Spiky seed pods, called épillets locally, are out a full month earlier than usual, and with them comes the danger of these sea urchin-like seeds becoming painfully lodged in the ears and noses of our furry friends.
Usually seen from June onwards, the warmer and drier conditions in the south of France have, this year, led to an early emergence of these spiky seeds.
The spikes of the épillet attach themselves to anything that passes by them and act like a creeping harpoon that embeds itself to the host. As the host moves, they tend to move forward in one direction, usually toward the skin, where they can become serious irritants.
Humans can simply remove them from socks or clothing and be done with them, but with pets, they often find their way into noses or ears, where they become trapped and dig deeper into the orifices, becoming incredibly painful and sometimes requiring the assistance of a vet to dislodge them. This often requires putting the animal under anaesthesia, a dangerous and expensive thing to do in itself.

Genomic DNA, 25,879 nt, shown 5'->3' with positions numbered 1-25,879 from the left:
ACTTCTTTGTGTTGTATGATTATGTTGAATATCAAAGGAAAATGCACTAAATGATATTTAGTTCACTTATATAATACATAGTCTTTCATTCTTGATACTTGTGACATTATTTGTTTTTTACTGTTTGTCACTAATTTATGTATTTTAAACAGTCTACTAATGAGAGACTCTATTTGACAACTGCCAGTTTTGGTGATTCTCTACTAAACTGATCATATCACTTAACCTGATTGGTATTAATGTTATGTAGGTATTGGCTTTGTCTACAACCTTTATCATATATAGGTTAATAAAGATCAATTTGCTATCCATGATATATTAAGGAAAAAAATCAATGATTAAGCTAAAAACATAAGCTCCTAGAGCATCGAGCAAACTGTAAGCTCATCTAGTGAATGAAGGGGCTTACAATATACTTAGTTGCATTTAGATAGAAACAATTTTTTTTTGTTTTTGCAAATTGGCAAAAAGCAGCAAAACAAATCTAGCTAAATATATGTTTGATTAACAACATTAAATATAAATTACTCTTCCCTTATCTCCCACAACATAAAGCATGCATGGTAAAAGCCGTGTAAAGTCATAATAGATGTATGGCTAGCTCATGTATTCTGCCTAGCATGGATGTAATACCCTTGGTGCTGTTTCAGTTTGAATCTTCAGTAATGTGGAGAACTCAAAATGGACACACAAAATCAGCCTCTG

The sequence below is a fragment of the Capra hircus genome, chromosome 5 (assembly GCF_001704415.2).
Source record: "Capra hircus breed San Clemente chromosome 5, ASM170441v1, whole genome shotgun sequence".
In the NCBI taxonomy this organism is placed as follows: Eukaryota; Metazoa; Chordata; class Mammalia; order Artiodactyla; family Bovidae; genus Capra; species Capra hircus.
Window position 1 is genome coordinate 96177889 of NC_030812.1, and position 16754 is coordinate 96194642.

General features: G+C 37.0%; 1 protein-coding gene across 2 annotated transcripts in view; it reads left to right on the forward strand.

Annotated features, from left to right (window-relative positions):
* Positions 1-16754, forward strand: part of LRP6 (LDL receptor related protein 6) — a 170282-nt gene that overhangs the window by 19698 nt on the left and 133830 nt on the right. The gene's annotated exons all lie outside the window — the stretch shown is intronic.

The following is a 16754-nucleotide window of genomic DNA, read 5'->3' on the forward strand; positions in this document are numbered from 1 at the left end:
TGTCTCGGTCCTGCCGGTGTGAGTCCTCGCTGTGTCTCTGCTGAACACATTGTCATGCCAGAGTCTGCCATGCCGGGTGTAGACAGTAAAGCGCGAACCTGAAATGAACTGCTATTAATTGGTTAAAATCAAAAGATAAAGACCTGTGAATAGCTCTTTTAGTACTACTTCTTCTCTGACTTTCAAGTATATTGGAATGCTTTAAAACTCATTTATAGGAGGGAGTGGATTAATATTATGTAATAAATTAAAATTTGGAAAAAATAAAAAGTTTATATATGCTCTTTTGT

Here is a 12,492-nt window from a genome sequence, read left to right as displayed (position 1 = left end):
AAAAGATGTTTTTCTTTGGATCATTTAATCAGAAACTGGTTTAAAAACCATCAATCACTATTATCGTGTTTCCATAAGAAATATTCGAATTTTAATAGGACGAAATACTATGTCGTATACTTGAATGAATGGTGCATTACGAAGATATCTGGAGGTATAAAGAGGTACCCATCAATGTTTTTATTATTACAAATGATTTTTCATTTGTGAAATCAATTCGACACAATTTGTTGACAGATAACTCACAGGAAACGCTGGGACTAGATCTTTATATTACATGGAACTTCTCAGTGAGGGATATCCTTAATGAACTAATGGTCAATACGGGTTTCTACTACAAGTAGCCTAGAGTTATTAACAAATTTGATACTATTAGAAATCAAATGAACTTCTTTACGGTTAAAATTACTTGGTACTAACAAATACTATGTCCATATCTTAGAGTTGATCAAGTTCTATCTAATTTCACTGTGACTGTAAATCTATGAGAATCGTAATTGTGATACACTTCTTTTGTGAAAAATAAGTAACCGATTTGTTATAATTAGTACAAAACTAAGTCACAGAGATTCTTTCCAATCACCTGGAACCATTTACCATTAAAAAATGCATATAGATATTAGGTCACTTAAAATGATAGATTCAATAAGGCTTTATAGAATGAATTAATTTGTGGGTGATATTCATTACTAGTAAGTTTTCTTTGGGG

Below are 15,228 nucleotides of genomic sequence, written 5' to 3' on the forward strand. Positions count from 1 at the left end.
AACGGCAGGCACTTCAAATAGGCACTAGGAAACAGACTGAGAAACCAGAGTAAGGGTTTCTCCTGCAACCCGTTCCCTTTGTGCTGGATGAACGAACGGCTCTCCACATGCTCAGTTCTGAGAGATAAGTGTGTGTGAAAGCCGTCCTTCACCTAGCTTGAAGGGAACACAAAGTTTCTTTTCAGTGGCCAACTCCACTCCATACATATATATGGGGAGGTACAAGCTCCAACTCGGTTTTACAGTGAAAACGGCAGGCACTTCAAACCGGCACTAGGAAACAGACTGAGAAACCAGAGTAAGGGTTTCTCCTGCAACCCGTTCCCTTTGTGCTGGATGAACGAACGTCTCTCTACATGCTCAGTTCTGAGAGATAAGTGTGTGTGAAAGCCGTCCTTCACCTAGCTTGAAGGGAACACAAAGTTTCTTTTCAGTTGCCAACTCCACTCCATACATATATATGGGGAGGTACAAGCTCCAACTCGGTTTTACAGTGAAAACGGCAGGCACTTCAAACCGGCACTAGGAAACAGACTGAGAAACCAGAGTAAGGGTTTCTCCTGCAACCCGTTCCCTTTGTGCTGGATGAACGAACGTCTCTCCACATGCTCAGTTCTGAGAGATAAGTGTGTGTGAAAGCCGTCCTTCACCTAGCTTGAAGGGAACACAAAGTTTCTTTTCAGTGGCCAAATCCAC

HOW TO SPOT AND PREVENT TROUBLE
The best way to avoid these pesky pods is to cut them down before they have a chance to form. Whilst this is possible at one’s own home, it is another story in the great outdoors. This means that preparing pets is the best way to go.
Vets recommend shaving the fur in the interior of the ear or giving them a thick coating of Vaseline to stop the épillets from having anything to hold onto as a good start. Even with these precautions, it is advised to check after every walk, not just ears and noses, but the fur as well, with a focus on paws. This treatment goes for cats as well as dogs.
For people with long-eared pets, “snoods” can be wrapped around the dog’s head to prevent the pods’ entry. This may not help the dog win any beauty contests, but it could stop the need for an emergency visit to the vet.
Signs that the animal has picked up an épillet in a sensitive region will include violent head shaking and scratching at the ears, nose or even eyes. The animal may also become agitated, so look for behavioural changes. If a lodged épillet is suspected, take the animal directly to the vet and get it taken care of.
The best prevention is vigilance, but if it does happen, be proactive. Trained vets know what to do, and the sooner the offending pod is removed, the sooner Fido or Spot will be back to their normal happy selves.
Photo source: Pixabay